Earlier this year, to celebrate the upcoming 100th birthday of the National Park Service, President Obama announced the creation of a program called Every Kid in a Park (which we like to think of as No Child Left Indoors). The program was to allow every American fourth grade student and their family free access to all federal lands and waters for a year, and today is the first day students can apply for their free pass. The pass is available to public and privately-schooled 4th graders as well as home-schooled children.
The passes are good from September 1, 2015 through August 31, 2016 and are basically free versions of the America the Beautiful Interagency Pass, which allows fee-free access to all federal lands and waters (National Parks, Monuments, Recreation Areas, Historical Sites, Forests, Preserves, BLM land, etc). The program also comes with $20 million specifically to assist with transportation to these lands.
This program came about after a series of studies found that more than 80% of American families now live in urban areas with limited access to safe outdoor spaces, while at the same time kids are spending significantly more time in front of screens than they are outside. A 2010 Kaiser Family Foundation study found that young people now devote an average of more than seven hours a day to electronic media use, or about 53 hours a week.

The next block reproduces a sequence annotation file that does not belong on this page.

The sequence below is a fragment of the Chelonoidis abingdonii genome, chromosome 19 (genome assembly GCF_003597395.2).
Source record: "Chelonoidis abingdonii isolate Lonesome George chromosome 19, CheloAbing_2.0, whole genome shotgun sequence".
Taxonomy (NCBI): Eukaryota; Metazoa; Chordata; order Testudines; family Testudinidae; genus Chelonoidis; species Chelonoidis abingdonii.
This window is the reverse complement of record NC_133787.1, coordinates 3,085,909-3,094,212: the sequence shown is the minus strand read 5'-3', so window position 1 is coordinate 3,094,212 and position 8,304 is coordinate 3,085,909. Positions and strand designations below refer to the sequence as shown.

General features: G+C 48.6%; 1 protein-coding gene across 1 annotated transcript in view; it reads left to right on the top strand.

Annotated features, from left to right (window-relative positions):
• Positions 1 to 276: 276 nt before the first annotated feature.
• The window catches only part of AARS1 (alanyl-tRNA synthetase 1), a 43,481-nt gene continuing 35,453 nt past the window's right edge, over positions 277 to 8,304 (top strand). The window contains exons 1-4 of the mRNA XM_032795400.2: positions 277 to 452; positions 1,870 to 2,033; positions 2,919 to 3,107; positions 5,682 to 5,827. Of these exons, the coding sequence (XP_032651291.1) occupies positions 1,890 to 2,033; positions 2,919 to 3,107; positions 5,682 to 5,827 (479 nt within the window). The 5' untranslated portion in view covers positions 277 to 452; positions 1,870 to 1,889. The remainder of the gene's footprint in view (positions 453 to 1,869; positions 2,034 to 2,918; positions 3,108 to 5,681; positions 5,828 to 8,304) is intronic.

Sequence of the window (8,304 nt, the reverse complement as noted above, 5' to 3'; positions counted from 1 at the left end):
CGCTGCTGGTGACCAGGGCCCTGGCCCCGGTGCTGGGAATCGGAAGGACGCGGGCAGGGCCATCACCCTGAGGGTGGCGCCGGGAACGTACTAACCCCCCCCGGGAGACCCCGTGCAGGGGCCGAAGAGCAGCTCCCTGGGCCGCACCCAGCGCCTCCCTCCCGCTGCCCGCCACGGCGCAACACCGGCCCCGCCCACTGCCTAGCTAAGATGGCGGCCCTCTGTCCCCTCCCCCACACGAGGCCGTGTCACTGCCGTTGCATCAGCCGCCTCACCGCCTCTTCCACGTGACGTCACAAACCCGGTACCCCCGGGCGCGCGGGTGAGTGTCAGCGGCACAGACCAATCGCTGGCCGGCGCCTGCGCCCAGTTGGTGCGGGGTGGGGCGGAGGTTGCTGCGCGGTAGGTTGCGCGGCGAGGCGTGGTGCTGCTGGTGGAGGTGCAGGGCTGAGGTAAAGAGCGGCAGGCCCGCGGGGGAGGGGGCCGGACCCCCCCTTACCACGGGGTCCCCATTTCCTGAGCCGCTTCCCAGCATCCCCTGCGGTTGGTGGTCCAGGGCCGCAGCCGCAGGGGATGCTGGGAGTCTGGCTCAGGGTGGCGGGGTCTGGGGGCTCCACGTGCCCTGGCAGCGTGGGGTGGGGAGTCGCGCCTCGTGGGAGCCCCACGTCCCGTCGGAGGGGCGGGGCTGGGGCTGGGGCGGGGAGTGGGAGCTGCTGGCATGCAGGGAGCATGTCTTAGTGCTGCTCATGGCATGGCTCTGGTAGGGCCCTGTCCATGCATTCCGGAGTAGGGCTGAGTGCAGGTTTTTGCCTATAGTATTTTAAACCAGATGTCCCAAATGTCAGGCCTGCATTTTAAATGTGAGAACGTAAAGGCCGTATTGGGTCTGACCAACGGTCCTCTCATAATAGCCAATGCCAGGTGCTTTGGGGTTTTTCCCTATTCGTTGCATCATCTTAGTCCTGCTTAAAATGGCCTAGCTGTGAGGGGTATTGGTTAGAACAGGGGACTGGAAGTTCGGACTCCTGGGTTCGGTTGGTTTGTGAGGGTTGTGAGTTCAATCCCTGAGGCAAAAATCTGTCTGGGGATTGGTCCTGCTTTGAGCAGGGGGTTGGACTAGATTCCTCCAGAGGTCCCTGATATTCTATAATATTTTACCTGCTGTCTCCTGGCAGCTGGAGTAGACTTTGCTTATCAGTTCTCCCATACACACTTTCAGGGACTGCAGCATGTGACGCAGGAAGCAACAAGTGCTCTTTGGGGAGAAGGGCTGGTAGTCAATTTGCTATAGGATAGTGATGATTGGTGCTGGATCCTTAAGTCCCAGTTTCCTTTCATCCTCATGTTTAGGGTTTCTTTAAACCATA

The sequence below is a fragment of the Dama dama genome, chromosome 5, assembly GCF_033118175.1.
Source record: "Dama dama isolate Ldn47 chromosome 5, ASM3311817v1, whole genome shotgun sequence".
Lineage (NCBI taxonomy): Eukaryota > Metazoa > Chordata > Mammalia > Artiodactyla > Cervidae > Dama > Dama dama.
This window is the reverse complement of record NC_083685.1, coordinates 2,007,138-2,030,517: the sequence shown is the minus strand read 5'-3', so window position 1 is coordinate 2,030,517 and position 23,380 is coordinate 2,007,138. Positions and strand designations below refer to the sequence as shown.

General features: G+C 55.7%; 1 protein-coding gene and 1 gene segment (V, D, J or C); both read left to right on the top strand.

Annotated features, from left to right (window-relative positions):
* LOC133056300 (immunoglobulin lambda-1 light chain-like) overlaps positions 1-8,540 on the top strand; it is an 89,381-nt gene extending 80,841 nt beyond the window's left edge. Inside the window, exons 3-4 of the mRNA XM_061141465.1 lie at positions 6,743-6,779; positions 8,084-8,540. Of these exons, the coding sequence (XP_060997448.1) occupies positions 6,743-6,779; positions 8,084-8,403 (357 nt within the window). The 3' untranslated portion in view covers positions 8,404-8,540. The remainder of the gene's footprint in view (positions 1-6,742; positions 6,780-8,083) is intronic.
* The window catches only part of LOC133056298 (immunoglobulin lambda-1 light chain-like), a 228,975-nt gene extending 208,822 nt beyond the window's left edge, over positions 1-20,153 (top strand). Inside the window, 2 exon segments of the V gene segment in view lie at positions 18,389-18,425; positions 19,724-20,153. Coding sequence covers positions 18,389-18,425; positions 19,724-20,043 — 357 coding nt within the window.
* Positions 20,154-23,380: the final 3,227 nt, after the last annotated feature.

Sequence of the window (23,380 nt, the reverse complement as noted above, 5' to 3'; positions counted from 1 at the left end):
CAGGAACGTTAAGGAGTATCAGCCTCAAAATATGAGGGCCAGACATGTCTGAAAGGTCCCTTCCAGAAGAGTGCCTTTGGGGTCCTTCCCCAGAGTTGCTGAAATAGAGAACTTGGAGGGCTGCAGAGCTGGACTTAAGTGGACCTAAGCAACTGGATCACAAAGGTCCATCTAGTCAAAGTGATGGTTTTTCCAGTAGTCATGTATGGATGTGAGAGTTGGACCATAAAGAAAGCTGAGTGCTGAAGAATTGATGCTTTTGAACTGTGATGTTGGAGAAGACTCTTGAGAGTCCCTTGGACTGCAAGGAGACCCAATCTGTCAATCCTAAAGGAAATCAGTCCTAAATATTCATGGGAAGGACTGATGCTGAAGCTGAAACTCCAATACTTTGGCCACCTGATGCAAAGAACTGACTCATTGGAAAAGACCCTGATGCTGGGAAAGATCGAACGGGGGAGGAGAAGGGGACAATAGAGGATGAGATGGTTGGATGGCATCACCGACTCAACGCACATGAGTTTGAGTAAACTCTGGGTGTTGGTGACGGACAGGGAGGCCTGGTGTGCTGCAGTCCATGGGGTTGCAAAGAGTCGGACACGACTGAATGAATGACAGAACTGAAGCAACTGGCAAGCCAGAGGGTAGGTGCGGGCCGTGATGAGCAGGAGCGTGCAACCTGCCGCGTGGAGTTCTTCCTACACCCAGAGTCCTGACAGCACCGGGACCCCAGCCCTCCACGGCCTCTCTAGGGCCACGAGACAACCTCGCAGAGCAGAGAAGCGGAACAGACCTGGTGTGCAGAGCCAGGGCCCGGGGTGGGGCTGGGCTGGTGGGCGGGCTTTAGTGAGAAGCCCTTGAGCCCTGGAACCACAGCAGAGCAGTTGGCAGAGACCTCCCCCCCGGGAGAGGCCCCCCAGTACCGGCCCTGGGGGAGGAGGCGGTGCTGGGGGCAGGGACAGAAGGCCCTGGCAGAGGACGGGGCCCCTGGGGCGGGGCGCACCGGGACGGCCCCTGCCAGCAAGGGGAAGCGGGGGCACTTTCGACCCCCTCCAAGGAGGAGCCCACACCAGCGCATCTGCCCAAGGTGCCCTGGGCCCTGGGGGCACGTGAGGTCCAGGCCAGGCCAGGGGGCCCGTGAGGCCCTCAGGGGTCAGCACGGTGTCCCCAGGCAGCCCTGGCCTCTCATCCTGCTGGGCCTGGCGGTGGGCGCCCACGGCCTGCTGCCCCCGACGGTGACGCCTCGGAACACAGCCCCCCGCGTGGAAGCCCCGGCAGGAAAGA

Across the country, people involved in the outdoors have been seeing the same problems – dwindling numbers of young people in parks but an increase in vandalism and improper use. Here in Southern California, our local park agencies have been doing an excellent job in pioneering outreach to both underserved communities and to young people, and it’s great to see that same outreach now happening across the country. We believe that getting more young people into the parks is perhaps the best way to teach the next generation not only how to interact with and experience the parks, but to inspire the next cohort of wardens and stewards to ensure the places we love continue to be protected and appreciated.
Starting today, students can simply head to the Every Kid in a Park web site to download and print a unique park pass and begin using it immediately. There are lots of resources for parents and educators to help locate nearby parks and plan trips, too!
Photo courtesy National Park Service. Photo by Will Elder, Golden Gate National Recreation Area